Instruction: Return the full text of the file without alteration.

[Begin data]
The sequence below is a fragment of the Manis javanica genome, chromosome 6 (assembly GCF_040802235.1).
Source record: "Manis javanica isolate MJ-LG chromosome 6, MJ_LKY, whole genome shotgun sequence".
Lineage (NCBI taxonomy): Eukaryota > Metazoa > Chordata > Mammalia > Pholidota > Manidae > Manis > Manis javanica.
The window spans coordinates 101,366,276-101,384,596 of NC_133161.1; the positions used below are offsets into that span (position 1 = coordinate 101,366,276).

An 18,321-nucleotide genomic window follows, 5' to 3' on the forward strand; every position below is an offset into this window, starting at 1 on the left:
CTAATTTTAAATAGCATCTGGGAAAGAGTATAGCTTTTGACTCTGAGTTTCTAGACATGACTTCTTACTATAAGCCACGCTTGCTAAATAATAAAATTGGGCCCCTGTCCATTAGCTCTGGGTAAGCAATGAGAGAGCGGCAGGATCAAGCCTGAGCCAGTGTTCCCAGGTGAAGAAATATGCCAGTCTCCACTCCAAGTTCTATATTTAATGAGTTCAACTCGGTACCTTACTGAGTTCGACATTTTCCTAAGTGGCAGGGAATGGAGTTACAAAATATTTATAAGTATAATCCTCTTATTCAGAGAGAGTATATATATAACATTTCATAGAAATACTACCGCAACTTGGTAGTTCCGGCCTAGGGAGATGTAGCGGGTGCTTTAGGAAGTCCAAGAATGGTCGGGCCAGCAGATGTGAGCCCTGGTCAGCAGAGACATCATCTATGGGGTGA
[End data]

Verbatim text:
The sequence below is a fragment of the Manis javanica genome, chromosome 6 (assembly GCF_040802235.1).
Source record: "Manis javanica isolate MJ-LG chromosome 6, MJ_LKY, whole genome shotgun sequence".
Lineage (NCBI taxonomy): Eukaryota > Metazoa > Chordata > Mammalia > Pholidota > Manidae > Manis > Manis javanica.
The window spans coordinates 101,366,276-101,384,596 of NC_133161.1; the positions used below are offsets into that span (position 1 = coordinate 101,366,276).

An 18,321-nucleotide genomic window follows, 5' to 3' on the forward strand; every position below is an offset into this window, starting at 1 on the left:
CTAATTTTAAATAGCATCTGGGAAAGAGTATAGCTTTTGACTCTGAGTTTCTAGACATGACTTCTTACTATAAGCCACGCTTGCTAAATAATAAAATTGGGCCCCTGTCCATTAGCTCTGGGTAAGCAATGAGAGAGCGGCAGGATCAAGCCTGAGCCAGTGTTCCCAGGTGAAGAAATATGCCAGTCTCCACTCCAAGTTCTATATTTAATGAGTTCAACTCGGTACCTTACTGAGTTCGACATTTTCCTAAGTGGCAGGGAATGGAGTTACAAAATATTTATAAGTATAATCCTCTTATTCAGAGAGAGTATATATATAACATTTCATAGAAATACTACCGCAACTTGGTAGTTCCGGCCTAGGGAGATGTAGCGGGTGCTTTAGGAAGTCCAAGAATGGTCGGGCCAGCAGATGTGAGCCCTGGTCAGCAGAGACATCATCTATGGGGTGA